It’s an interactive book, too: Tucked into the back cover is a sturdy pop-up suitcase. And as a younger reader fills the suitcase, he or she learns a lot about what really matters: Now YOU take this case/ and imagine it’s true,/ that you’re leaving and needing/ to choose what says YOU.

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The Paper Boat: A Refugee Story
Written by Thao Lam
picture book
Recommend Ages: 6-9
A Kirkus Reviews most anticipated picture book of fall 2020 with starred reviews from Kirkus, Booklist, School Library Journal and the Bulletin of the Center for Children's Books -- a heartfelt and personal immigration story, new from critically acclaimed author Thao Lam
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  1. My Grandma and Me - In a true tale of a young girl in Iran and her grandmother, this beautiful ode to family celebrates small moments of love that become lifelong memories. In this big universe full of many moons, I have traveled and seen many wonders, but I have never loved anything or anyone the way I love my grandma. While Mina is growing up in Iran, the center of her world is her grandmother. Whether visiting friends next door, going to the mosque for midnight prayers during Ramadan, or taking an imaginary trip around the planets, Mina and her grandma are never far apart. At once deeply personal and utterly universal, Mina Javaherbin’s words make up a love letter of the rarest sort: the kind that shares a bit of its warmth with every reader. Soft, colorful, and full of intricate patterns, Lindsey Yankey’s illustrations feel like a personal invitation into the coziest home, and the adoration between Mina and her grandma is evident on every page.

  2. Hannah Is My Name - “Based on her own immigration story, Yang’s offering is a winner — a spot-on depiction of the immigration experience in America.” — KIRKUS REVIEWS It’s a long way from Taiwan to San Francisco, but Hannah’s family has made the journey because they want to make America their home. In America, Baba tells his daughter, people are free to say what they think, and children can grow up to be whatever they choose. As Hannah takes a new name, starts a new school, learns a new language, and adjusts to a new way of life, they all wait — and hope — for the arrival of the green cards that will assure they are finally home to stay.

  3. Lady Liberty's Holiday - The Statue of Liberty is feeling a little blue, despite being green. As much as she loves welcoming people to America, standing still for over a hundred years has left her with a stiff neck, aching arms, and a cramp in her leg. This lady could use a vacation!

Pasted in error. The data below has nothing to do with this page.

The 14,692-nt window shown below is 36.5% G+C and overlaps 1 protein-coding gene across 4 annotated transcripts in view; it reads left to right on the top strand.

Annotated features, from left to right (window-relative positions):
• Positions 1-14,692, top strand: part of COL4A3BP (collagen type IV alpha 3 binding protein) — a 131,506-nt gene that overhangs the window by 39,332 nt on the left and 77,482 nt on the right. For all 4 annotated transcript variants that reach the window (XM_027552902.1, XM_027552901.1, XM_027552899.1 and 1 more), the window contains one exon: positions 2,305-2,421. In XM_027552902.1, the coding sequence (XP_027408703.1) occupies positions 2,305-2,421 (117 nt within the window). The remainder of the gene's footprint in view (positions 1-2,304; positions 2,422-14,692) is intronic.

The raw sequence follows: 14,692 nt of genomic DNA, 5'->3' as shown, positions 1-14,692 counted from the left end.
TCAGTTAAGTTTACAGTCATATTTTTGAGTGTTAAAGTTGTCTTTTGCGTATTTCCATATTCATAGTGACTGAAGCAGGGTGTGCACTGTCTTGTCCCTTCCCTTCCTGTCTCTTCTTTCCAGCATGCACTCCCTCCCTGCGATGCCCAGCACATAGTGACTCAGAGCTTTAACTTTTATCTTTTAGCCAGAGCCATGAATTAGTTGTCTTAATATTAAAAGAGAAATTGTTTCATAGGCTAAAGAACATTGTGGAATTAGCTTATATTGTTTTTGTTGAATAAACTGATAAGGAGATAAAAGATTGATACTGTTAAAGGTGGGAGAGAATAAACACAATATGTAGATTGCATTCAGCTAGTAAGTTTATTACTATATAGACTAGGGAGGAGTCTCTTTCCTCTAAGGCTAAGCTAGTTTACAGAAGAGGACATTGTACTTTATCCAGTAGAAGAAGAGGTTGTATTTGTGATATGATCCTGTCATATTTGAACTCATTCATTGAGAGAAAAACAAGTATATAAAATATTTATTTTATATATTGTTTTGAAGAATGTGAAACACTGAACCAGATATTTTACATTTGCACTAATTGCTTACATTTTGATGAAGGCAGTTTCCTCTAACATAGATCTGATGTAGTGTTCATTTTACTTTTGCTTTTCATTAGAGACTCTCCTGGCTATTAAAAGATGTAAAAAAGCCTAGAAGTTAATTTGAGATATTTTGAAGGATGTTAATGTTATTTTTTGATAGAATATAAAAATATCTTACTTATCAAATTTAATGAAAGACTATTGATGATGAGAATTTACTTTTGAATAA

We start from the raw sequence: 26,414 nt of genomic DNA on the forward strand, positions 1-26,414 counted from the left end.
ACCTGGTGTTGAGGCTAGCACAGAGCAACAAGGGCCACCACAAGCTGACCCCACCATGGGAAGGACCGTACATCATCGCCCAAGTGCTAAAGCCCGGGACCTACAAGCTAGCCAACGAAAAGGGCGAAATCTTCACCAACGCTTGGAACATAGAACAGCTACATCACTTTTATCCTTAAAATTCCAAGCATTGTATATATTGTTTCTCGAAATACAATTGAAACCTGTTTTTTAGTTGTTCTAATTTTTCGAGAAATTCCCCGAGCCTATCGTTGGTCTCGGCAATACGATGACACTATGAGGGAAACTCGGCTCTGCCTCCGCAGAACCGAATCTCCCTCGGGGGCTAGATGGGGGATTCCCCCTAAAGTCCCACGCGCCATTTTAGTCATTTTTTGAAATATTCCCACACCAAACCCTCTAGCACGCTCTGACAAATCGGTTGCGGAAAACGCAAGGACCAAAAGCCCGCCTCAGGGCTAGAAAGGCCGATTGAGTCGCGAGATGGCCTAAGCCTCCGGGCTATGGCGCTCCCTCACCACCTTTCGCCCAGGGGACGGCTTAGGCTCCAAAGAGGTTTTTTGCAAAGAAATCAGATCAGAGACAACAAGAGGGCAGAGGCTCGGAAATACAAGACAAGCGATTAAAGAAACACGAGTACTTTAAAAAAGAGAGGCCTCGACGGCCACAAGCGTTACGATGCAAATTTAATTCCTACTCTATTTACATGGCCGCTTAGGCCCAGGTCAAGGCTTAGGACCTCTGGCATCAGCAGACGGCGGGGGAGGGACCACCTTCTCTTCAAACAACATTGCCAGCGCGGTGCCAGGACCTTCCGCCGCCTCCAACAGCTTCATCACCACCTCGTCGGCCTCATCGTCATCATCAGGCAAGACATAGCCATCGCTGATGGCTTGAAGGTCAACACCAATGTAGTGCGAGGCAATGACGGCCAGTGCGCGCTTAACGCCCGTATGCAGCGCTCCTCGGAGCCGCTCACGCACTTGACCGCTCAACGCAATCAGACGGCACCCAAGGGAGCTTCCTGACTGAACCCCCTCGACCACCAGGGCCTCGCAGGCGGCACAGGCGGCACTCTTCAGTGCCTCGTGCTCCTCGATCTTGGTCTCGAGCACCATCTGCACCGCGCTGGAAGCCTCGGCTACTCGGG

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Books About Immigration And Emigration and New York

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Calling the Water Drum
picture book
Recommend Ages: 5-9

The story of a young Haitian boy who loses his parents as they attempt to flee Haiti in a boat, and after this loss can only communicate with the outside world through playing his drum.

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Milly and the Macy's Parade
Written by Shana Corey
picture book
Recommend Ages: 5-8

Inspired by the true story behind the first Macy’s Day Parade in 1924, this heartwarming tale celebrates a treasured American passion.<P>When a spirited girl named Milly imagines a way to combine her family’s old country traditions with their new American heritage, the result is a holiday season filled with mirth and magic – and the creation of a uniquely American event.<P>Told with facility and flair, and illustrated with exquisite jewel-like paintings, this joyful picture book is a must-have for every American family.

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When This World Was New
picture book
Recommend Ages: 5-8

An uplifting story about a young boy overcoming his fears and embracing his new home in America.

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  1. Saffron Ice Cream - With her colorful, exuberant folk-art illustrations and upbeat, friendly tone, Rashin makes a daunting cross-cultural leap seem as easy as a summer breeze. -- New York Times Book Review

  2. Ella and Monkey at Sea - Ella’s best friend, Monkey, doesn’t like good-bye hugs. He doesn’t want to say good-bye to Oma. And he doesn’t want to move away forever. Neither does Ella. But Papa is waiting for them in New York. So Ella and Monkey must board the ship with Mama and leave their old home in Holland for their new home in America. Along the way, there is fish for dinner (Monkey hates fish), a playroom full of new kids (Monkey doesn’t like strangers), and stormy seas that leave everyone feeling sick. Can Ella and Monkey find a way to weather the storm? Will they ever feel at home again? This sweetly illustrated picture book will appeal to anyone who has left home behind— and to children who find creative ways to share their emotions

Books About Immigration And Emigration and Mexico

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Santiago's Road Home
Written by Alexandra Diaz
chapter book
Recommend Ages: 8-12
"With every chapter, readers will be further immersed in Santiago's story as they root for his triumph over injustice." --Booklist (starred review)